No future

“I am a robot. Beep, beep, boo, bop boop.”

“I am a robot. Beep, beep, boo, bop boop.”

Ghost in the Shell, a groundbreaking, subversive 1995 piece of Japanese anime, gets a live-action redo with Scarlett Johansson sporting a formfitting flesh suit and a bunch of plot enhancers aimed at making the story more humanistic and straightforward.

The results are always good to look at, but the puffed-up plot and safe PG-13 rating keep the film far away from being an upgrade on the original. It’s a largely boring, misguided affair.

Johansson can’t be faulted for the film’s failures. She could’ve been a solid choice to play Major, a human brain inside a synthetic cyborg’s body policing the streets of a futuristic dystopia that makes the Blade Runner landscapes look like Lincoln, Nebraska, in comparison.

As she has proven in Lucy and playing Black Widow, Johansson is a capable action hero. She also fares well as somebody placed in an artificial body, as she did in Under the Skin. She does a good job of appearing slightly lost, but centered, a character who is in that body somewhere, but isn’t entirely whole. Most importantly, she can play a robot without seeming robotic. She gives Major some decent dimensions.

Unfortunately, Major also has a new plotline that involves her past life, a mystery that overwhelms the action and turns the film into a bit of a melodramatic exercise. There are themes from the original anime and subsequent TV series that are expanded upon—perhaps too much—and it slows the film down.

While the original had a hard-nosed, gritty crime noir edge to it, director Rupert Sanders (Snow White and the Huntsmen) goes for something softer and a little whiny. He also has a problem injecting anything resembling humor in the film. The movie is void of even the mildest of chuckles.

As far as set designs go, Ghost in the Shell is a visual winner, although a derivative one. Instead of Blade Runner’s geisha billboards you get gigantic geisha holograms acting as skyscraper-tall advertisements. There are action scenes that do the original anime justice, as well as pay homage to the likes of The Matrix. None of it feels altogether original, but it does look good.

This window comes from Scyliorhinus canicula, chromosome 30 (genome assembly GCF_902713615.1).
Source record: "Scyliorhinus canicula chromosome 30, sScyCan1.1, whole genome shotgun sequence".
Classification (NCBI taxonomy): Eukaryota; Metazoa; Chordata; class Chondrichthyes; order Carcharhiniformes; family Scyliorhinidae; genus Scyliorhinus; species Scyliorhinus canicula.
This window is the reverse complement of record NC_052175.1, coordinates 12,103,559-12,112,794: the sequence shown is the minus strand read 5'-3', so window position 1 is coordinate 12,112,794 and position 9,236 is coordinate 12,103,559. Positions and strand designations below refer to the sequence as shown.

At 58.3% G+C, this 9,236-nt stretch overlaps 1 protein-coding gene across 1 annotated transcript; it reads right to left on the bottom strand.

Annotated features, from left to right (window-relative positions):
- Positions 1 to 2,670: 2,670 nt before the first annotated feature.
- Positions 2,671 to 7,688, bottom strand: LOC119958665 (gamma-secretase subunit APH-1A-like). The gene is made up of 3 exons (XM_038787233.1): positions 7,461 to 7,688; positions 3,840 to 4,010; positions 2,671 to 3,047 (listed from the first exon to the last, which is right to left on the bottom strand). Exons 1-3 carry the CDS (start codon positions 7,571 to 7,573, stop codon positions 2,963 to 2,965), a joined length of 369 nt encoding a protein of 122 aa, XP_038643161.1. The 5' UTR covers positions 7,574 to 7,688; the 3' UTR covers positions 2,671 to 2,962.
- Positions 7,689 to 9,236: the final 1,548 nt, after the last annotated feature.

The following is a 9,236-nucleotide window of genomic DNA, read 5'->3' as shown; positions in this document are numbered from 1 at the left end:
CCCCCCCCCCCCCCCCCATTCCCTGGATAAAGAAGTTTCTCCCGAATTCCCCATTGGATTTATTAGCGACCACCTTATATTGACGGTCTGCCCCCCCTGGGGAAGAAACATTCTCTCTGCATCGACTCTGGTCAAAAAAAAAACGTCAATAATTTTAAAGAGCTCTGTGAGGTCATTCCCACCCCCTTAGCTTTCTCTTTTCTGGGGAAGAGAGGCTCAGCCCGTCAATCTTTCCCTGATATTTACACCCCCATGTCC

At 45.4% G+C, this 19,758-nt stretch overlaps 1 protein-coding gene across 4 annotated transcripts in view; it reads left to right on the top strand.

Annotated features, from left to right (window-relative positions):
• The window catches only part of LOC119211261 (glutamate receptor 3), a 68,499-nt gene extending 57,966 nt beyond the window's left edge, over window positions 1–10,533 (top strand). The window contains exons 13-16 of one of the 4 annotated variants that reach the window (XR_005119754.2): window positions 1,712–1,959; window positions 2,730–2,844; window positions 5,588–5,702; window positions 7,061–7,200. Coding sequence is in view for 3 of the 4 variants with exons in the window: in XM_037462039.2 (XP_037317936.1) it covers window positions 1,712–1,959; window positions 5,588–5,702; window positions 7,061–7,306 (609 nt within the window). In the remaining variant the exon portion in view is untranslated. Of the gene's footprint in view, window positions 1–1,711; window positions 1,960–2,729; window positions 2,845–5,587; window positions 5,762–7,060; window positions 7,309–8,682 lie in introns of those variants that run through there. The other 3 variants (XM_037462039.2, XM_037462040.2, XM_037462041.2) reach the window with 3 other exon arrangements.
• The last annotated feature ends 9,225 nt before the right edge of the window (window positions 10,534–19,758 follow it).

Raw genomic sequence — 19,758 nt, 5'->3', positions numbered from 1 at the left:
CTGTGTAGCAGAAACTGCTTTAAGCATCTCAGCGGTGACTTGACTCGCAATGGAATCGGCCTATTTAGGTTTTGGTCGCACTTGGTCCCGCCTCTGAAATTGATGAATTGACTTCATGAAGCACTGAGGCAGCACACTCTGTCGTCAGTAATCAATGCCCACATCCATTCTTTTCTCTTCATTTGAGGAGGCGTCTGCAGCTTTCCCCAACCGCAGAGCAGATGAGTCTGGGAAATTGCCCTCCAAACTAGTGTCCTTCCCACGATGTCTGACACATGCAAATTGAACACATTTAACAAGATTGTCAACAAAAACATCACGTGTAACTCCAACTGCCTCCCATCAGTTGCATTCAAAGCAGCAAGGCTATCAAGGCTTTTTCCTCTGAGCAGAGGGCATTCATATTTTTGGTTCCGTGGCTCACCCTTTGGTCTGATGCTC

While the plot only mildly resembles the original, there are moments from the anime that are totally recreated in the redo. They include Major’s liquid birth scene and her diving off a skyscraper, the moment where Major tears herself apart while attacking a tank—although far less gory thanks to that PG-13 rating—and a scene where Major battles a bad guy in a lake. Fans of the original will take in these moments with either glee or unimpressed boredom.

Michael Pitt shows up late in the film as Kuze, an altered version of a character from the TV series Ghost in the Shell: Stand Alone Complex. He essentially replaces the Puppet Master from the original movie, an entity able to hack into other cyborgs and intelligence systems. Pitt, always the eccentric actor, embraces the opportunity to look and act really weird, which he does nicely. He turns Kuze into an interesting, tortured being. He’s one of the stronger elements in the film.

Legendary Japanese actor Takeshi Kitano plays Aramaki, a prominent character in the original given a new spin. Kitano has a scene where Aramaki dispatches enemy forces while using his briefcase as a shield, and it might be the best action moment in the movie.

No doubt, this one was being set up as a franchise for future movies, but the continuation of the saga seems doubtful anytime soon. Ghost in the Shell cost a lot of money. It was supposed to be a domestic blockbuster, and it’s getting beat by a cartoon baby voiced by Alec Baldwin.

The better bet would be to make further animated stories, and continue the saga of Major that way. No live actors required.